How we reinvented food

The history of food over the last 100 years or so is undoubtedly the story of the industrialisation of food production and of the democratisation of eating. Up until the beginning of the last century most people lived on the land and fed themselves and the cities. Now the situation is very different with a very small rural population able to feed millions of city dwellers. This has been possible because of some technological innovations that have increased agricultural productivity. This has also made cheap food available for everyone. The Green Revolution has required the massive use of fertilisers, pesticides and herbicides, making each acre of land far more productive. I tend to think that this has been positive. We hear so much about organic farming but I am sceptical about its ability to feed millions.

Halfway through the last century women began to feel that being in the kitchen was a form of social slavery. The microwave, actually invented in the 1940s, is one example of the revolution that has taken place in the kitchen. Perhaps inventions like this have done more to liberate women than all those feminists burning their bras in the 1960s. Convenience foods have also played a vital role in the liberation of women. From the ARM (Ambient Ready Meal) in the 50s to today’s Instant baked beans on toast, a frozen, fused sandwich that goes directly into the toaster, they have an ever-increasing market share. Are all these developments good or bad? I suppose we need to see them in terms of a trade off.

The growth of restaurants is something we take for granted but it is a relatively new phenomenon and surely McDonald’s is the ultimate example of the industrialised eatery. They are present in more than 111 countries (Thomas Friedman has a famous theory known as The Golden Arches Theory of Conflict Prevention in which he stated in a tongue-in-cheek way: “No two countries that both had McDonald’s had fought a war against each other since each got its McDonald’s”. Unfortunately, though I think trade is a good way of increasing cooperation, putting a McDonald’s in every country in the world will not be a solution as shown by counterexamples examples such as the NATO’s bombing of Serbia or the 2008 South Ossetia war between Russia and Georgia.) They serve more than 50 million customers every day with a limited range of food that owes much to the original McDonald brothers, a family atmosphere and a free toy with each Happy Meal – McDonald’s is the biggest manufacturer of toys in the world.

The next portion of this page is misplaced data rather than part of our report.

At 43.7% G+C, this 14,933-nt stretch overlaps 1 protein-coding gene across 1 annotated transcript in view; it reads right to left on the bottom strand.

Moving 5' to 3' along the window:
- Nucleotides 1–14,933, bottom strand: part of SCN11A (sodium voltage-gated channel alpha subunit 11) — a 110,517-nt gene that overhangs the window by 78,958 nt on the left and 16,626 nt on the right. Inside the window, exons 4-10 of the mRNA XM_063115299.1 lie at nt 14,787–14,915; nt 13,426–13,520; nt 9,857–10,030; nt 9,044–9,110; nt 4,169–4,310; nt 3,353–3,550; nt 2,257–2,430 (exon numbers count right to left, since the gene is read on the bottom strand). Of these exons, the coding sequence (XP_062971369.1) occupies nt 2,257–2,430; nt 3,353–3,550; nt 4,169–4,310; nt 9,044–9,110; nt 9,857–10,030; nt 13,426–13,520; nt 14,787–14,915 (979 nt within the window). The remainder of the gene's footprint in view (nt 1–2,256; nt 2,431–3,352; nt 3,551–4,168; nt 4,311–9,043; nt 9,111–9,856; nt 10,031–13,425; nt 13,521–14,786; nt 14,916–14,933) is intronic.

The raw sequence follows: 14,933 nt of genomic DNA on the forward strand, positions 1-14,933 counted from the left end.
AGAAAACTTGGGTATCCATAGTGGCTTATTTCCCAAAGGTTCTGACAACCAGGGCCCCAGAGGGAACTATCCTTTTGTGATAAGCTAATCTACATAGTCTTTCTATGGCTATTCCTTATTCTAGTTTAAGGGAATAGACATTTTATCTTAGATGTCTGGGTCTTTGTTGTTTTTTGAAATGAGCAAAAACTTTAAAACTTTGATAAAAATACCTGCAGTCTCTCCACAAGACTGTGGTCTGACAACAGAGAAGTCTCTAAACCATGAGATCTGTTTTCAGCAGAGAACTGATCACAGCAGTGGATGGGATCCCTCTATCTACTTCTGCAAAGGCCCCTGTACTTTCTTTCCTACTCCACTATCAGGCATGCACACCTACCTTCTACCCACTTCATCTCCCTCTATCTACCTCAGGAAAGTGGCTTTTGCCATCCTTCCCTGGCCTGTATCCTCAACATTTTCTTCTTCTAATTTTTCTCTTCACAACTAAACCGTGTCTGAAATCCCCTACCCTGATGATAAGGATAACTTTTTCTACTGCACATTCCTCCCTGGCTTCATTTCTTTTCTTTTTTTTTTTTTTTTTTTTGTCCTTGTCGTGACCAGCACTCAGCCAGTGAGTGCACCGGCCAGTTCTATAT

The man who really made McDonald’s what it is today has to be Ray Kroc. Now Kroc was not exactly what you would describe as normal. You only have to hear his description of when he first went to the McDonald brothers restaurant in San Bernardino to realize that this man had some psychological issues: It was not her sex appeal but the obvious relish with which she devoured the hamburger that made my pulse begin to hammer with excitement. His descriptions of the buns and patties border on food pornography:  It requires a certain kind of mind to see beauty in a hamburger bun. Yet, is it any more unusual to find grace in the texture and softly curved silhouette of a bun than to reflect lovingly on the hackles of a favourite fishing fly?” This man had an obsessive attention to detail. According to Kroc the hamburgers had to be 3.875 inches across, weigh 1.6 ounces and contain 19% of fat. And those buns had to have an average of 178 sesame seeds.

People tend to get very uppity about the lack of nutritional value of a Big Mac. Morgan Spurlock went a whole month eating only there in his documentary Super Size Me. I think this is a pretty stupid idea. My problem with McDonald’s is that I don’t think it isn’t very appetising. There are so many different tastes and gastronomic experiences out there to be had, that is crime to confine yourself to fast food

Haute cuisine has also undergone immense changes. For example, there is sous-vide cooking, where meat or fish is cooked for a long time, sometimes for over 24 hours, using airtight plastic bags placed in a Thermal Immersion Circulator, which heats the water to around 60°C. Sometimes you can take this technology too far. In the late 80s top chef Albert Roux opened a sous vide restaurant in London called Rouxl Britannia. He wanted to create a restaurant without skilled chefs. It sounded too much like ‘boil-in-a- bag’ and proved to be a failure and the chefless restaurant has not yet become a feature of contemporary life. More recently molecular gastronomy has come to the fore. Although he dislikes the term, it is associated with Spanish chef Ferran Adriá. The world’s greatest chef, “the Salvador Dali of the kitchen” is certainly very creative. He is famous for his Kellogg’s paella made from Rice Krispies, shrimp heads and vanilla-flavoured mashed potatoes. If that doesn’t get you drooling, you can try quail eggs in a cage of gold-tinted caramel, frozen foie gras dust and white garlic and almond sorbet. For those who can’t wait 4,024 years to get a table at his restaurant, El Bulli have their Texturas line of products that can turn potatoes and oysters into foams and help you create such culinary delights as melon caviar or spherical ravioli. I think I’d prefer a Big Mac.





One Response to How we reinvented food

  1. Mike says:

    Just passing by.Btw, you website have great content!

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